Let me simply start by saying, I am a Villain. In fact, I think I renamed my blog “The Villain’s Lab.” Read on to find out more...
In classic scenarios, you have your protagonist and your antagonist. The Hero, and the Villain. The Hero is the one who stops the evil Villain’s plot to destroy everything or everyone. I am not this kind of Villain. I am the classic misunderstood Villain. The one who makes choices that don’t make sense until later on, when you have more context about the “Why did you do that?” Lets examine some characteristics of a (mythical) Hero based on the idea above:
- Super strong (Not necessarily physically, can be mental, emotional, etc)
- Makes the right decisions every time
- Always saves the day
- Can always be depended on
- Never fails
Great, sounds good, right? Well sure, except it’s not. Now lets look at some character flaws of a Villain, or in my case, the misunderstood villain:
- Awkward (Yep, they often have quirks that make them awkward)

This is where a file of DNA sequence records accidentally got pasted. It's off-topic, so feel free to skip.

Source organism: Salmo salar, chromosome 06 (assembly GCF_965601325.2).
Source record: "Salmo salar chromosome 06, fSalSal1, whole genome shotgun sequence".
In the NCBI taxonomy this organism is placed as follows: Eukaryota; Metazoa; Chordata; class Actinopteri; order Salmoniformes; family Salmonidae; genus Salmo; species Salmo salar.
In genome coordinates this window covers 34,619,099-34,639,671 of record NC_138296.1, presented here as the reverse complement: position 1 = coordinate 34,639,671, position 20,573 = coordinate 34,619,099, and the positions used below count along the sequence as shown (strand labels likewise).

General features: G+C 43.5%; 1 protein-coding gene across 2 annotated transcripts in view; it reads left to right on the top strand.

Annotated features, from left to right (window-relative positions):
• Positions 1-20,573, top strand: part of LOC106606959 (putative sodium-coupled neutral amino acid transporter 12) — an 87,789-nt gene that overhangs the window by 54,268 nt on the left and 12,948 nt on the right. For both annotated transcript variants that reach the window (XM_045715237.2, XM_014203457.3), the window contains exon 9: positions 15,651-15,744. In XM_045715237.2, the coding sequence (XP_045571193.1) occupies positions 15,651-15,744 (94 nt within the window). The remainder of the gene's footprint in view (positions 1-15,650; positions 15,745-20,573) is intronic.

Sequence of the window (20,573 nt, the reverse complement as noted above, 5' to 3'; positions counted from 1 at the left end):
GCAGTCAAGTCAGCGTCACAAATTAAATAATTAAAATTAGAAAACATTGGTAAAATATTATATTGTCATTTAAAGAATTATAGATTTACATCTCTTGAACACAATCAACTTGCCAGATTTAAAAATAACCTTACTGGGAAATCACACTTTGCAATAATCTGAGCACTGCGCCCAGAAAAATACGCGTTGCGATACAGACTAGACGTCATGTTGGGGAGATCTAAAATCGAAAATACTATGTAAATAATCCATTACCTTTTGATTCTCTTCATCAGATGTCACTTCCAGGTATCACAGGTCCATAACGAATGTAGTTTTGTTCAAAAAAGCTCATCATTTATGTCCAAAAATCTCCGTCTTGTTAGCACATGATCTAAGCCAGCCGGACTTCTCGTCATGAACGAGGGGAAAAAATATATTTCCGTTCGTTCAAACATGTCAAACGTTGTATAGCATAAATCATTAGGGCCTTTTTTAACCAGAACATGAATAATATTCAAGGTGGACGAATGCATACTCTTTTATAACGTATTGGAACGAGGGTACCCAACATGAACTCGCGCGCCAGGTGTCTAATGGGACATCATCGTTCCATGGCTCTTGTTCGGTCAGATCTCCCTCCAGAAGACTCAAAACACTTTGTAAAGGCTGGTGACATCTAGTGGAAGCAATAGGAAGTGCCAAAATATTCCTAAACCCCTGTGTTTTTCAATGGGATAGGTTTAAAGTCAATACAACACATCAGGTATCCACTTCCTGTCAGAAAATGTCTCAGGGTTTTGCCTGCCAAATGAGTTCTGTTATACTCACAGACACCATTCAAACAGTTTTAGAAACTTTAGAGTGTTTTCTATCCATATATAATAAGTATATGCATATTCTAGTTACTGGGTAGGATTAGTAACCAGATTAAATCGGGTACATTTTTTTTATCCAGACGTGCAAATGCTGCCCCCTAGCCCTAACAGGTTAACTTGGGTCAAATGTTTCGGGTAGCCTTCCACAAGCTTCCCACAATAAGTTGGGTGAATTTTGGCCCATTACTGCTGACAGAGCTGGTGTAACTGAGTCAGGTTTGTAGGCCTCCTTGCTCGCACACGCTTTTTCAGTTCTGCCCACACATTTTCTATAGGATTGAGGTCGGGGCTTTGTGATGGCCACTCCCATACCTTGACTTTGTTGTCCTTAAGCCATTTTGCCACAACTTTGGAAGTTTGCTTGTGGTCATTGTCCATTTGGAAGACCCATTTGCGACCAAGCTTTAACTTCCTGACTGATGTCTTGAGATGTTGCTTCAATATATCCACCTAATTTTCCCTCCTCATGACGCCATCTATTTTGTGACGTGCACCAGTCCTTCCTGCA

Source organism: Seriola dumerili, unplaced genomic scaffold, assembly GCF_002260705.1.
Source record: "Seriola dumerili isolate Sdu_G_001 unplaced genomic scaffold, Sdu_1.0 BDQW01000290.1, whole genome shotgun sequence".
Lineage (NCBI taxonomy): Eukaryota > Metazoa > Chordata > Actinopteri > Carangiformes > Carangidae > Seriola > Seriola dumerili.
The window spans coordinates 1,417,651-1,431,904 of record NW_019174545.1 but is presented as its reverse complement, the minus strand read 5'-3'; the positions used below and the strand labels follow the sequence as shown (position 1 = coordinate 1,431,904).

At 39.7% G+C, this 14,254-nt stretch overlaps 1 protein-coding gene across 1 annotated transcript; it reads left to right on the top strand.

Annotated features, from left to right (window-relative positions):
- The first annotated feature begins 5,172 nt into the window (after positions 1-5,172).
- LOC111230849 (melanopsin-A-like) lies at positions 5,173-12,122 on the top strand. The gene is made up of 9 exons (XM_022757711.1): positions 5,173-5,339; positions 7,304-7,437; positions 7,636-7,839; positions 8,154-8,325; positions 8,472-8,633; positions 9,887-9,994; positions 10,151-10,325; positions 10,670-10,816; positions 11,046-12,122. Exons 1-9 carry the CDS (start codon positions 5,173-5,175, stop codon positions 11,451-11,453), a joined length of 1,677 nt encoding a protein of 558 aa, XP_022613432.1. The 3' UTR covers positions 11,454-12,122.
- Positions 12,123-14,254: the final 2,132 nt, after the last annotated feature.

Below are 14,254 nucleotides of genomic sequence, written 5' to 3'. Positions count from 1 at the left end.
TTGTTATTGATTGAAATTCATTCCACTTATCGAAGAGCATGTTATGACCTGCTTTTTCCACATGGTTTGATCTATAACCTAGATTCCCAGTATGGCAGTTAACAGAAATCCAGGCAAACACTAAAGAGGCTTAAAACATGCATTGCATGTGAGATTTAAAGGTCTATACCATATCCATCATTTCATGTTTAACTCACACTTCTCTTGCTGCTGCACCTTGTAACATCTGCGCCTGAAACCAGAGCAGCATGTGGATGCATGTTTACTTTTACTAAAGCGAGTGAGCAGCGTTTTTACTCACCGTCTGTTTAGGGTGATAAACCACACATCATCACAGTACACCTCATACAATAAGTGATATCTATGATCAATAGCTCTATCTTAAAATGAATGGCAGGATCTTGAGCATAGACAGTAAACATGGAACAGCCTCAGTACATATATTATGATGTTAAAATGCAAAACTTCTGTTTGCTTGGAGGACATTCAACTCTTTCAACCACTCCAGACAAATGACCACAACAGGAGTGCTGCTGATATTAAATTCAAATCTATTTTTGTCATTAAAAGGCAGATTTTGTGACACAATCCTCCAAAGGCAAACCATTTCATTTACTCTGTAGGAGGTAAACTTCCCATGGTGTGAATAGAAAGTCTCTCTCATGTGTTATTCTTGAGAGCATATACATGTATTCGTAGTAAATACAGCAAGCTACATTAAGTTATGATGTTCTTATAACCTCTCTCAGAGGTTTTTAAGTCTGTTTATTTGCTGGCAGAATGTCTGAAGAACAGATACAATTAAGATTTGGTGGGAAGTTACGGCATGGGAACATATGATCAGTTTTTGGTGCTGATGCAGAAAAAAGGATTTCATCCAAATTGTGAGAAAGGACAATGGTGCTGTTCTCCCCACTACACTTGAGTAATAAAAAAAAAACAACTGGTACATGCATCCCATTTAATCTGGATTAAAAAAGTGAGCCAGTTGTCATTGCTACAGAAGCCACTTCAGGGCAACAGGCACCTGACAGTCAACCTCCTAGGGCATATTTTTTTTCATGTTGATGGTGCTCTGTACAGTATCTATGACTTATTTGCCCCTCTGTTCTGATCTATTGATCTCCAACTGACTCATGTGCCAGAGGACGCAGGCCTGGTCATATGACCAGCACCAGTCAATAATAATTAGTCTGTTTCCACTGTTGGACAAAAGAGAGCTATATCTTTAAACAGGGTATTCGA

- Make some pretty bad decisions (oh boy do we)
- Fails regularly (This stupid script isn’t working — hours later AHA! Stupid curly bracket)
- Not 100% flawless, may let you down from time to time
Now, those seem like some pretty serious issues… detrimental ones in an employee, right? I would wholeheartedly disagree. These traits (I don’t think they are flaws, personally) make a villain a human being, a person who can be related to.
I am a Villain. I make mistakes. I don’t always hit deadlines perfectly. I trip and fall along the way.
Now, lets look at the traits that I neglected to list:
- Does not give up
- Thinks critically and analytically
- Solves problems
Aren’t these just things that we expect to see in any good engineer? Yes, they are. What we don’t take the time to think about is that we can learn a lot more from a Villain than we ever could learn from a mythical hero. Wile E Coyote never gave up his persuit of Roadrunner. Yes, his methods were usually bad, but that was the writers, not him. Roadrunner on the other hand… Roadrunner never had to struggle, always kicked back, always relaxed, because Roadrunner would always get away.
I would rather have problems thrown at me, and iterate through a million choices to find the “right one for right now” than have all the right answers the first time. Imagine how boring a “perfect” life would be. Thankfully, my life isn’t perfect, and neither am I.